Sharing is Caring
“Don’t be afraid to ask if anyone wants to share a starter or dessert with you. Lots of people are trying to watch what they eat but want to have all three courses. Sharing can significantly reduce the amount you eat, but you will feel you ate well and weren’t deprived,” Travers says.
Don't Always Default to Salad
“Don’t assume that a salad is a healthy option! Salads can be delicious and healthy, but it can also be delicious and unhealthy. Learn to tell the difference. Opt for a salad that has plenty of fresh greens, beans and vegetables. Watch out for those high-calorie dressings—dressings to avoid usually include things like cheese, bacon and croutons, as well as the creamy sauces. Choose vinaigrettes, and ask for them to be served on the side rather than over the salad,” Wilkinson says.
Keep It Simple
“Remember these three rules,” Cox says. “Avoid the nibbles, including the bread. Drink only water if you’re trying to lose weight. If there is a sauce, eat it sparingly, if at all.”
Keep scrolling as Filip Koidis, a specialist nutritionist, clinical dietitian and the founder of W1 Nutritionist, reveals how to navigate different specific types of restaurants from Italian and brunch to Thai and tapas.
- People tend to get a starter that is carbohydrate-based like bruschetta, and they follow it with second carb-based main like pizza or pasta, which results in an energy overload (unless you’re fuelling for a marathon!). Instead, explore the Italian salads and vegetable dishes with a vegetable-based soup or salad to start, and then choose a main course of your liking—the fibre from the first course will keep you from overeating during your main (whether this means not finishing a large portion or not nibbling on sides).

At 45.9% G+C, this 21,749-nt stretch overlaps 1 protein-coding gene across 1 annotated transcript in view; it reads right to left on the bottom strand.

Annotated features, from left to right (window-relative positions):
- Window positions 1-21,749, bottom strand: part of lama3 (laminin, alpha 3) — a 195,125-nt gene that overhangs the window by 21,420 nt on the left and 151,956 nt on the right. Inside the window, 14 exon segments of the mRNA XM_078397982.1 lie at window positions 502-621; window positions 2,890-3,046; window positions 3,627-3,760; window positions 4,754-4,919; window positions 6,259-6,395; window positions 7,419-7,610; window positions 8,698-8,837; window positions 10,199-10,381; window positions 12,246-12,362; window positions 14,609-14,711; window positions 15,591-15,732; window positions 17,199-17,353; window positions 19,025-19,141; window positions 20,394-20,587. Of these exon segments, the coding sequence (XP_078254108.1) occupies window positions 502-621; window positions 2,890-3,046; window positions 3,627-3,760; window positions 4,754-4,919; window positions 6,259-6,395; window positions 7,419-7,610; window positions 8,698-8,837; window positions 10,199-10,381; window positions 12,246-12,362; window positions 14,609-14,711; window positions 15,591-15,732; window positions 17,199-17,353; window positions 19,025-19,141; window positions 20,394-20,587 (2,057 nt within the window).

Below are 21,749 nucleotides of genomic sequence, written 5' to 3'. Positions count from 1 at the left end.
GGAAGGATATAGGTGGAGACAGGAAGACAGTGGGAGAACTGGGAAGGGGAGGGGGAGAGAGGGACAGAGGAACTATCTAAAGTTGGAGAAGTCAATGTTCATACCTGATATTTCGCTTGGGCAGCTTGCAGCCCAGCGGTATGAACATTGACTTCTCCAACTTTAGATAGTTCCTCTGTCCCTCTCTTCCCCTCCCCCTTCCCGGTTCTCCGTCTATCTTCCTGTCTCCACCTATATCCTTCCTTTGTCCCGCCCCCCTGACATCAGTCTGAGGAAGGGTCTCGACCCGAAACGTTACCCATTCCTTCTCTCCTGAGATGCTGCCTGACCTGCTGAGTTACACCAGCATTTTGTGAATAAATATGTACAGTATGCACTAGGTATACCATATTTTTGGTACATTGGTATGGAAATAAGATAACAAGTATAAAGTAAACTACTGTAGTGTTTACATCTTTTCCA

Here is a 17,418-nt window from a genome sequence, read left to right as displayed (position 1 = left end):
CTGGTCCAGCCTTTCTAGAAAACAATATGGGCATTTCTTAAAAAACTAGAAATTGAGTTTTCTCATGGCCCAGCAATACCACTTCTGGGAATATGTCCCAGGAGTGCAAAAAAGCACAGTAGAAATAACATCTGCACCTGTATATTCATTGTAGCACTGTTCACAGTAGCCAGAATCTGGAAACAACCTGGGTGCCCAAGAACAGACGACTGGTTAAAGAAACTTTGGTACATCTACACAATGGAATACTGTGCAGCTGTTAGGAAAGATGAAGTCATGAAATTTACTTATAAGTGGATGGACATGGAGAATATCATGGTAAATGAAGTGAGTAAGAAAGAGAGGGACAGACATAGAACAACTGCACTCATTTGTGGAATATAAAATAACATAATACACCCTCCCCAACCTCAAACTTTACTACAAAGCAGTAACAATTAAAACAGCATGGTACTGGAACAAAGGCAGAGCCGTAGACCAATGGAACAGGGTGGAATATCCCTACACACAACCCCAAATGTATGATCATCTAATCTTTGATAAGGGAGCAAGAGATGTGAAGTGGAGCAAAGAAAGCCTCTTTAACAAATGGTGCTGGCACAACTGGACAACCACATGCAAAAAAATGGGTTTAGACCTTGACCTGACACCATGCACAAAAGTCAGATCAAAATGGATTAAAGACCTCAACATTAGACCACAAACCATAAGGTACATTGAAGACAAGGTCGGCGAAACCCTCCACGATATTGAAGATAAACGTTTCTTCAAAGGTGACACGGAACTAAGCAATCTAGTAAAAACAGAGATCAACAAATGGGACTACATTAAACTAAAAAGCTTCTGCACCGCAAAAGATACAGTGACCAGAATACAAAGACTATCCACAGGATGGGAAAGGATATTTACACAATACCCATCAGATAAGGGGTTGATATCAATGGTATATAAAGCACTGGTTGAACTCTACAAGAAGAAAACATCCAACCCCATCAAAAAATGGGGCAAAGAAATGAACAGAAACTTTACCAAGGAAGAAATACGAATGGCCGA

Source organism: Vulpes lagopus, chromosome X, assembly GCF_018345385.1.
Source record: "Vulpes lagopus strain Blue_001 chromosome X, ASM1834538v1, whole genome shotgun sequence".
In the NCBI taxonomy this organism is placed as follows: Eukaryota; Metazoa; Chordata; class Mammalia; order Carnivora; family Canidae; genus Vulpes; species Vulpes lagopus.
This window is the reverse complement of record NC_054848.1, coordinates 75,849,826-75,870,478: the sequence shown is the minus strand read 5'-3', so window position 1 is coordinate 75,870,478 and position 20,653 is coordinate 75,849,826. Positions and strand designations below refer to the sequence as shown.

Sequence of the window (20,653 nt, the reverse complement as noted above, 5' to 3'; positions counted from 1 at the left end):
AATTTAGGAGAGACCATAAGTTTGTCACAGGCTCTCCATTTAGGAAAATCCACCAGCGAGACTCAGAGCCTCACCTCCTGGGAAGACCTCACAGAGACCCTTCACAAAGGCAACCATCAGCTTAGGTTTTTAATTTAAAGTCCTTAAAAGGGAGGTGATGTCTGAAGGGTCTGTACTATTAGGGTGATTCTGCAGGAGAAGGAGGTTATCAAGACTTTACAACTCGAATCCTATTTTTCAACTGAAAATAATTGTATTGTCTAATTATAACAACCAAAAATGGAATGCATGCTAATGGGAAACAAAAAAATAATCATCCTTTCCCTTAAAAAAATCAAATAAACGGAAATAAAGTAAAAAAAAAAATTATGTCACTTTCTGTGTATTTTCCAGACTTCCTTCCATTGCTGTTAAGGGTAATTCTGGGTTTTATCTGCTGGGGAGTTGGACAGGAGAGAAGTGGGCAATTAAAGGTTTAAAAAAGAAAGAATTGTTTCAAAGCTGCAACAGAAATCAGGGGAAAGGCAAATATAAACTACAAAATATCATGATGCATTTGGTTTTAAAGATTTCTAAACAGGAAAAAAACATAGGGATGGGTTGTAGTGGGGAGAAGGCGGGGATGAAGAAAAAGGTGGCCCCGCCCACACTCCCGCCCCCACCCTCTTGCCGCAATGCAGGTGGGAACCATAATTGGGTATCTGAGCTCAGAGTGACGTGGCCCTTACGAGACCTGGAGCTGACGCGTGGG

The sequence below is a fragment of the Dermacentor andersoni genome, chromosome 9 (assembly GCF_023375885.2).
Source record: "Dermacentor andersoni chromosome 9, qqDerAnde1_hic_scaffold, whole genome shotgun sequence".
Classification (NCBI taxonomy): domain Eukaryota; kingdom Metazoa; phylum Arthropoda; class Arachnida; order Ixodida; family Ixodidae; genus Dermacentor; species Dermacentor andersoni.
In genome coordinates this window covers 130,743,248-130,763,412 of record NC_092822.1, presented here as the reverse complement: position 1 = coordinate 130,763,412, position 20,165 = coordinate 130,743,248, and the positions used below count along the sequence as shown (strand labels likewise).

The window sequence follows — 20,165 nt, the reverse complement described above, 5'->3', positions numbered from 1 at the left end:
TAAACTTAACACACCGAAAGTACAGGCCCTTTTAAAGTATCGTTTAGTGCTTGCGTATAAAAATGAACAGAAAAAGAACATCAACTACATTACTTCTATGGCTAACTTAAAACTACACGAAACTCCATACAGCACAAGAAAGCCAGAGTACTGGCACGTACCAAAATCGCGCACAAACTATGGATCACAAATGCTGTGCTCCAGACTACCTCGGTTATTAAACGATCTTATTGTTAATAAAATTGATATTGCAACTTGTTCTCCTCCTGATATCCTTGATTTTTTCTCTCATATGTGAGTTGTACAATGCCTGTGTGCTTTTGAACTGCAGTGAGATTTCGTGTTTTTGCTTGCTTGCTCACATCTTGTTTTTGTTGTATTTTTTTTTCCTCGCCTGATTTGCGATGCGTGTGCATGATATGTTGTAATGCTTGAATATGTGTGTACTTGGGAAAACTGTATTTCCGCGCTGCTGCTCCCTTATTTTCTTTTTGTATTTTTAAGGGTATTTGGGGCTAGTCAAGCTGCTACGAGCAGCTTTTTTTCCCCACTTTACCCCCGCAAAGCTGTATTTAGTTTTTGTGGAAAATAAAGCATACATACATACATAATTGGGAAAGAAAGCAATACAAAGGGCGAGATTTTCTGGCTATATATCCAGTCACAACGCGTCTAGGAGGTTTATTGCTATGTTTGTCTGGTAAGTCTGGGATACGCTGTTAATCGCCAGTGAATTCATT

- It is customary that Italian restaurants will offer a selection of bread, which is absolutely fine to refuse. If the restaurant is busy, and there is a delay with your meal, you could find yourself reaching for the third piece of bread (and spreading that butter generously) without realising it.
- Eat your pizza with a knife and fork (even if it is delivered at home), and serve one slice at a time; this will help you have a more mindful eating experience, avoid overeating and control your portions.
- Go for a side of fruit salad rather than a large glass of juice; you will save yourself some sugar and increase your fibre intake, which will fill you up and help you to avoid overindulging.
- Refuse the side of butter—your toast with avocado and eggs probably has more than enough in it already.
- When you finish your main meal, take your time and have some tea. There is a good chance that by the end of it, you won’t be craving dessert as much as you thought you were. The 21-minute mark will have probably passed, and your brain will have received the message from your appetite hormones.
- Go for steamed rather than fried options when possible—e.g., steamed dumplings or steamed rice. This will make a significant difference in your overall fat and calorie intake.
- Use chopsticks even if you’re not very good with them. By nature, they will decrease the speed at which you eat and the quantity of food eaten per mouthful, which will result in less food being eaten and a more mindful eating experience.
- Opt for a ramen soup; they are filling, usually served in general portions and traditionally packed with vegetables and low-fat food items.
- Lots of small dishes can easily pile up to a large meal, especially when sharing them, as keeping track of your intake becomes even more challenging. Three or four dishes per person should be more than enough, aim for half to be vegetable-based and go easy on the fried options like whitebait and nachos.